On the second Sunday of June, you can hear a beautiful sound coming from horses’ bells. This is known as “chagu-chagu,” which is an onomatopoetic expression for it. Thus, the event is known as Chagu Chagu Umakko, a festival of horses. In Iwate prefecture, about 100 horses with brightly colored harnesses parade through a distance of 15 km from Takizawa City to Morioka City.
About 200 years ago, this event was first organized as a reward for horses which had done hard work in tilling the soil during the season of rice planting. Iwate Prefecture has always been known as a horse-breeding district. Horses were treasured to such an extent that the people would live with their horses in the same house. This tradition is still being observed by some people in the area.
At 9:30 am, on the festival day, the horses depart from Onikoshi-Sozen-jinja Shrine, which is dedicated to the deity of horses, in Takizawa City. After passing in front of JR Morioka Station, they arrive at the Morioka-Hachiman-gu Shrine at 2:00 pm. It is very interesting to watch the horses trotting along the modern streets. However, it would be better if you can go as far as Takizawa City which is a gorgeous place at the foot of Mt. Iwate. This will help you savor a very traditional atmosphere!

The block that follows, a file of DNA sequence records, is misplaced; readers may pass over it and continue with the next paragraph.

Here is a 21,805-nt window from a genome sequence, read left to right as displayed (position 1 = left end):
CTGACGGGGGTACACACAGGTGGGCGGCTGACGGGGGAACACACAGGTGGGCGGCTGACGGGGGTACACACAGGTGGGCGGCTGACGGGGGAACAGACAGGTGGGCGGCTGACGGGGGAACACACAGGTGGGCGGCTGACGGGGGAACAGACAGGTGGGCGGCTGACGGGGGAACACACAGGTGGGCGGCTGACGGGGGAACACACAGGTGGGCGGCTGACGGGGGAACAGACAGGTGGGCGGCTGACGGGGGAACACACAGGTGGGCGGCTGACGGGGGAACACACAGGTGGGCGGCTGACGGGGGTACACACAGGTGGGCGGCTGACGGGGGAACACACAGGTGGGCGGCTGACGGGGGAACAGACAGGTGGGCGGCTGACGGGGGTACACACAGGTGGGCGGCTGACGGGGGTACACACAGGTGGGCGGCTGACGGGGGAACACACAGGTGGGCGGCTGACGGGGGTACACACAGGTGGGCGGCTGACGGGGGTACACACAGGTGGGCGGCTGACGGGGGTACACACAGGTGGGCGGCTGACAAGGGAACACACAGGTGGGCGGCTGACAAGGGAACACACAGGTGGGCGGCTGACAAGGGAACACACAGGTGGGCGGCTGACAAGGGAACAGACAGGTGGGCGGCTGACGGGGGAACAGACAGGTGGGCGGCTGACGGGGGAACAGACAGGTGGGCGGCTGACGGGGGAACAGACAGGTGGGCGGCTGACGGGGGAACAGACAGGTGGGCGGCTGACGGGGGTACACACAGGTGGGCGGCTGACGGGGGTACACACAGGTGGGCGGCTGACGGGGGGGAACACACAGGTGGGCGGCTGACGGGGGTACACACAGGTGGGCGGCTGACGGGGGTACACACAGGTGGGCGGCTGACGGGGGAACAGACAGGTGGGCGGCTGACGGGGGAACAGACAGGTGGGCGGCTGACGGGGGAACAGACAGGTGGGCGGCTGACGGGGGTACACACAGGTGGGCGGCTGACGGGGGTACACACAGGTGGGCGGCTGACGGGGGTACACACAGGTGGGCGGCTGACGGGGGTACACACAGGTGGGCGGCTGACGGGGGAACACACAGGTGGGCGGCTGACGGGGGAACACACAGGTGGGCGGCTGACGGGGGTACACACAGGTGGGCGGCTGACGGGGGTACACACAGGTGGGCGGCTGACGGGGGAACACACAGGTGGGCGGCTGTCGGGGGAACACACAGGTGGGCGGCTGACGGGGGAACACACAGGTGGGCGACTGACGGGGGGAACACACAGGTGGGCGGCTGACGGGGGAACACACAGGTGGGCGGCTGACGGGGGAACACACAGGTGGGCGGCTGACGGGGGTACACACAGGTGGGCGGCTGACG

The horses have doughnut-shaped bells that hang around their necks. These served an old purpose of warding off wolves. Many of the riders are children who are guided by adults. Their legs are tied to the horses to prevent them from falling off. There are hundreds of people who attend the parade eager to listen to the ringing of the bells.
The Chagu-Chagu Umakko Festival is an important example of Japanese culture and tradition as well as the deep bond between Iwate’s people and their horses.